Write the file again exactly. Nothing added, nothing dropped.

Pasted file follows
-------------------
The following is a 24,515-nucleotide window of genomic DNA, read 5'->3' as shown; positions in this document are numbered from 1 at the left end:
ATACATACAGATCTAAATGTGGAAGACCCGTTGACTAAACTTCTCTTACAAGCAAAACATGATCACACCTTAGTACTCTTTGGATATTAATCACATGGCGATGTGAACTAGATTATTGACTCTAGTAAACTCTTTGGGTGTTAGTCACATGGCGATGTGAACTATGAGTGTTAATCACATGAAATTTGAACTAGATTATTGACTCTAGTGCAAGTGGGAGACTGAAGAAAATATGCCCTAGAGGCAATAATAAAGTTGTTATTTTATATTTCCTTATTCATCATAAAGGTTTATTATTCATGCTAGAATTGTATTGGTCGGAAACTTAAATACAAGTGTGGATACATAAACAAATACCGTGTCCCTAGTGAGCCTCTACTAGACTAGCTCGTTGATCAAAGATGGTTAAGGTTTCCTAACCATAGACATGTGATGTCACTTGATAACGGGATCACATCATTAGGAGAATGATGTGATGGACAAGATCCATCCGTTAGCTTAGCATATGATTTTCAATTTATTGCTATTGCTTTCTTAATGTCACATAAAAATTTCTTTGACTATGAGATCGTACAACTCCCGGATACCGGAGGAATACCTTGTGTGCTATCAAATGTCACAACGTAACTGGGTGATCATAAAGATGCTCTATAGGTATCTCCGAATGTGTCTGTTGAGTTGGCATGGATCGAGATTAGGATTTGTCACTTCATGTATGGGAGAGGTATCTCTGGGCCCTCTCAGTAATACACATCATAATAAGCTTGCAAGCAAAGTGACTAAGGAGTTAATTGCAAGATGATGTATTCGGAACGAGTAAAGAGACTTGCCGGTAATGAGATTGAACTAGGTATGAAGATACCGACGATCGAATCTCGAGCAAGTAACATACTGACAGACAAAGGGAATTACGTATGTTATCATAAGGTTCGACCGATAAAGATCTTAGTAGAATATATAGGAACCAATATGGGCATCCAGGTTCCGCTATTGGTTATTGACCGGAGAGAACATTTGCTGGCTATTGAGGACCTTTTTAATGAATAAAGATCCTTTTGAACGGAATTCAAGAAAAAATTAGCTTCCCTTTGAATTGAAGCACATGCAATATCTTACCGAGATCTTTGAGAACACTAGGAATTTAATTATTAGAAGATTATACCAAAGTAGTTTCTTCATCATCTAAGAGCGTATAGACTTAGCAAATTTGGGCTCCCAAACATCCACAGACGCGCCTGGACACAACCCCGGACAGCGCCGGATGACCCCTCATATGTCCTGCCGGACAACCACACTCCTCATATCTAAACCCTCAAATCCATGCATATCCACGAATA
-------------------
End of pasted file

The following is a 24,515-nucleotide window of genomic DNA, read 5'->3' as shown; positions in this document are numbered from 1 at the left end:
ATACATACAGATCTAAATGTGGAAGACCCGTTGACTAAACTTCTCTTACAAGCAAAACATGATCACACCTTAGTACTCTTTGGATATTAATCACATGGCGATGTGAACTAGATTATTGACTCTAGTAAACTCTTTGGGTGTTAGTCACATGGCGATGTGAACTATGAGTGTTAATCACATGAAATTTGAACTAGATTATTGACTCTAGTGCAAGTGGGAGACTGAAGAAAATATGCCCTAGAGGCAATAATAAAGTTGTTATTTTATATTTCCTTATTCATCATAAAGGTTTATTATTCATGCTAGAATTGTATTGGTCGGAAACTTAAATACAAGTGTGGATACATAAACAAATACCGTGTCCCTAGTGAGCCTCTACTAGACTAGCTCGTTGATCAAAGATGGTTAAGGTTTCCTAACCATAGACATGTGATGTCACTTGATAACGGGATCACATCATTAGGAGAATGATGTGATGGACAAGATCCATCCGTTAGCTTAGCATATGATTTTCAATTTATTGCTATTGCTTTCTTAATGTCACATAAAAATTTCTTTGACTATGAGATCGTACAACTCCCGGATACCGGAGGAATACCTTGTGTGCTATCAAATGTCACAACGTAACTGGGTGATCATAAAGATGCTCTATAGGTATCTCCGAATGTGTCTGTTGAGTTGGCATGGATCGAGATTAGGATTTGTCACTTCATGTATGGGAGAGGTATCTCTGGGCCCTCTCAGTAATACACATCATAATAAGCTTGCAAGCAAAGTGACTAAGGAGTTAATTGCAAGATGATGTATTCGGAACGAGTAAAGAGACTTGCCGGTAATGAGATTGAACTAGGTATGAAGATACCGACGATCGAATCTCGAGCAAGTAACATACTGACAGACAAAGGGAATTACGTATGTTATCATAAGGTTCGACCGATAAAGATCTTAGTAGAATATATAGGAACCAATATGGGCATCCAGGTTCCGCTATTGGTTATTGACCGGAGAGAACATTTGCTGGCTATTGAGGACCTTTTTAATGAATAAAGATCCTTTTGAACGGAATTCAAGAAAAAATTAGCTTCCCTTTGAATTGAAGCACATGCAATATCTTACCGAGATCTTTGAGAACACTAGGAATTTAATTATTAGAAGATTATACCAAAGTAGTTTCTTCATCATCTAAGAGCGTATAGACTTAGCAAATTTGGGCTCCCAAACATCCACAGACGCGCCTGGACACAACCCCGGACAGCGCCGGATGACCCCTCATATGTCCTGCCGGACAACCACACTCCTCATATCTAAACCCTCAAATCCATGCATATCCACGAATA